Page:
At the same time, Vita's striding elegance is commanding and viscerally powerful. The casting reverses their physical size (Vita was very tall and thickly built while Virginia was much smaller) and also presents Vita as more Mayfair than she was -- she was an aristocrat but she was too tall and awkward to have real glamour. Her power came from her unabashed assertiveness of inner formidable strength. One moment missing from the film is Virginia's own naming of the moment she fell in love with Vita, watching her order fish in a fishmonger's in Kent, solid, beautiful and in full control of her aristocratic demeanour but not glamourous; she describes Vita's bearing in that moment instead as being like a Spanish galleon on the high seas. In this film version Debicki towers over Gemma Arterton's Vita, but it doesn't matter. In every other way Arterton captures Vita's heart beautifully, and the film rightly focuses instead on who they were. In a way Debicki's height helps to emphasize Woolf's claim that Vita taught her how to believe in her own strength.



Vita; Virginia and Vita; Virginia
I once interviewed filmmaker Anthony Minghella in which he said that adaptations must always have some compression and reinvention. In this storytelling, many years have been compressed inside the primary years of mutual influence among the women, which technically was 1922-28, but which in the film includes events or contexts that were in truth well into the 1930s. Victoria Glendinning has enumerated in detail Vita's many love affairs of this period, and scholars like Louise De Salvo have tried to break down and calculate the sexuality of Virginia. There are wide-ranging opinions of whether they were lovers or not, and for how long, and how often. Such detailed listing misses the point: they were profoundly influential to each other; they loved each other body and soul but that love was always at odds within their lives, married as they both were to men whom they also loved and who, despite the professed desire of both men for them to have independence, in the end often put strong constraints on the women. Their love survived numerous separations and gaps of connection and visit. When Virginia finally killed herself in 1941, Vita was devastated. Nigel Nicolson himself drew my attention to the fact that Vita locked herself up in the tower at Sissinghurst and spent two years writing spiritual biographies of the saints. Even though their physical relationship had been ended for more than a dozen years, there was no question in her letters to Harold and to others that Virginia had owned a corner of Vita's heart uniquely her own. When I visited Vita's writing room at Sissinghurst, there were three portraits left on her writing table: a drawing of Emily Bronte, a photo of Harold and a photo of Virginia.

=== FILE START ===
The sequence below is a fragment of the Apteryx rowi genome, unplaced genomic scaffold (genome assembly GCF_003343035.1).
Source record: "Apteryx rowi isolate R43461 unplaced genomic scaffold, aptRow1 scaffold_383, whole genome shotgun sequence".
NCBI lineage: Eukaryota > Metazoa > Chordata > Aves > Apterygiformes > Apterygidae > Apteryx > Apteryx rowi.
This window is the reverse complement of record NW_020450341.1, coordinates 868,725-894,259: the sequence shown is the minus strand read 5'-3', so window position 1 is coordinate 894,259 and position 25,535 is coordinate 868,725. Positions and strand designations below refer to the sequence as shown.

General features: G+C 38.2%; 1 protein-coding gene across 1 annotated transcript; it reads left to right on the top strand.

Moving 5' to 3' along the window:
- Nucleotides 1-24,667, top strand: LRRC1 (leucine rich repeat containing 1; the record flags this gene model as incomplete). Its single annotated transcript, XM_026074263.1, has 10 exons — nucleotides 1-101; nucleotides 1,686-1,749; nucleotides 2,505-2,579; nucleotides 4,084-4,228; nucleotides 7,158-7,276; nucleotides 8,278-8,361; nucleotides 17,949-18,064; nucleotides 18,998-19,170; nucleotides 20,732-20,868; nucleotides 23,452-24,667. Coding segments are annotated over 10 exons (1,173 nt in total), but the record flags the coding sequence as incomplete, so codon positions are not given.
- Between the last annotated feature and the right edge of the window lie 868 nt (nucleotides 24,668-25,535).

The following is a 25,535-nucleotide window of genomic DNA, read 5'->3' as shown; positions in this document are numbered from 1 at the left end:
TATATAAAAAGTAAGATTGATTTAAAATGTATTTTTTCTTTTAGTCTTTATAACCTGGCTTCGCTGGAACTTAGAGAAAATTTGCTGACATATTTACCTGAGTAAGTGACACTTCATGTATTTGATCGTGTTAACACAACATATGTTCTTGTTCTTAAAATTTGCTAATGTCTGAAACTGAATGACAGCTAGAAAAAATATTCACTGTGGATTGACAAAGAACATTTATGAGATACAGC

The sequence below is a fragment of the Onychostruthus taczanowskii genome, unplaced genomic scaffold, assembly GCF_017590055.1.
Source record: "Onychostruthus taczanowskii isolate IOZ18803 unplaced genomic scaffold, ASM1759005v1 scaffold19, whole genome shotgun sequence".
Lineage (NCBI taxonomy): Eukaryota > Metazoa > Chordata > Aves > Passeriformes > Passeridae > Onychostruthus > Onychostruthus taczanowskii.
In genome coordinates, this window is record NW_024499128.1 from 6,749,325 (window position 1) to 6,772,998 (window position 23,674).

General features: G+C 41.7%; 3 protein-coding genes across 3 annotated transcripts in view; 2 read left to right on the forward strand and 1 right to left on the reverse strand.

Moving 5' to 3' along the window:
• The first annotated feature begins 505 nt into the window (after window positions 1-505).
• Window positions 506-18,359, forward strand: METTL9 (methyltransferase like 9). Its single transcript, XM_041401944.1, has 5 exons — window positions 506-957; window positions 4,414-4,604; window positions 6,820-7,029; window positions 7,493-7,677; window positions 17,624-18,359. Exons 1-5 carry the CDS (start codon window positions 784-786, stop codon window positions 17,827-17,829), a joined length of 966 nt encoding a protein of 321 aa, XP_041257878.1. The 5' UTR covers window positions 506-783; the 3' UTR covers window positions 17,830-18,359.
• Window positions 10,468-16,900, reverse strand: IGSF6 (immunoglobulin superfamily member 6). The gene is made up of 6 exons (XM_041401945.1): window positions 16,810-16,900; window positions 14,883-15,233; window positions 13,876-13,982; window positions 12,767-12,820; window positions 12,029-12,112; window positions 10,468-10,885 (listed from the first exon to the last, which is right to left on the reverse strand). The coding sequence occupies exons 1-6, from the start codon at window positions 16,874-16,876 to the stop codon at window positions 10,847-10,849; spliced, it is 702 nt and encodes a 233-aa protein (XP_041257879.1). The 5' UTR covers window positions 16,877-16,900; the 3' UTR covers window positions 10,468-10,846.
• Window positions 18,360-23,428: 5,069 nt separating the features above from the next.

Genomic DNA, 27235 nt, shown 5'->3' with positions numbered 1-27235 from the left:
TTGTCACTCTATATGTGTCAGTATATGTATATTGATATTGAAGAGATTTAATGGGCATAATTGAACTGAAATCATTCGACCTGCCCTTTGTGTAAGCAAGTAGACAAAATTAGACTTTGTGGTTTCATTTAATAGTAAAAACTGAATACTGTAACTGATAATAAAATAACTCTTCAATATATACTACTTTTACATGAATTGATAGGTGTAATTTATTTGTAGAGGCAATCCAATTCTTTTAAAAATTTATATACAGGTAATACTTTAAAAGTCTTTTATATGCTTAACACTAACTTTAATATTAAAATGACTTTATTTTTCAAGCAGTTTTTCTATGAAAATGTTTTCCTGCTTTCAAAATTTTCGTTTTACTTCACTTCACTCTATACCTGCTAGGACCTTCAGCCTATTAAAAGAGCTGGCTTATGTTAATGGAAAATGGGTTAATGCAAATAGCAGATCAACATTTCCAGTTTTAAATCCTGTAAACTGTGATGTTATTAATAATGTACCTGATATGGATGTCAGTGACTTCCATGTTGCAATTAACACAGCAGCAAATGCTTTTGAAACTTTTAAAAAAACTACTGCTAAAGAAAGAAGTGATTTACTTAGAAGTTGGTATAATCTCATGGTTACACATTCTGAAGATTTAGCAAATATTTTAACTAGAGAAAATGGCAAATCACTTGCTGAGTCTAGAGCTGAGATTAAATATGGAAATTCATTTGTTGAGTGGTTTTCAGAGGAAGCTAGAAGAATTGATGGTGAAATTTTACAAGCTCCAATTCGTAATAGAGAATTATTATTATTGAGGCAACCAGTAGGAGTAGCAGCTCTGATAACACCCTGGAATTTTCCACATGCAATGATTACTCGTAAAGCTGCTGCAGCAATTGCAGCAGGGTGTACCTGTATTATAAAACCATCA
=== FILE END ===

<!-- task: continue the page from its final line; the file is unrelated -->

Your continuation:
Cathryn Harris playing Violet Trefusis and Janet McTeer playing
Vita in the BBC's 1990 series Portrait of a Marriage
The film opens with a lot of talk about Vita's previous relationship with Violet Trefusis, a socialite who believed herself to be an illegitimate child of royalty and who so captured Vita's heart that they went away together for an extended period in the late 1910s, not long after Nigel was born. It was a kind of existential lived-out fantasy, but also extremely real. Nigel Nicolson wrote about it in his book Portrait of a Marriage which is in turn based on an extended diary of Vita's recounting that affair. Button's film minimizes this passion, perhaps to allow Virginia more impact on Vita and it is perhaps a bit unfair: Violet was unmistakably the great passion of Vita's life to that point, and was based on an entire life time of knowing her. It was not just an extravagant fling. At the same time, however, it did not really have any depth. In the BBC mini-series of the 90s, which was an adaptation of Portrait of a Marriage, and in which Vita is played by Janet McTeer, there are at least three hour-long episodes that outline how deeply connected the two women were.


Atkins, now joined by Penelope Wilton as Vita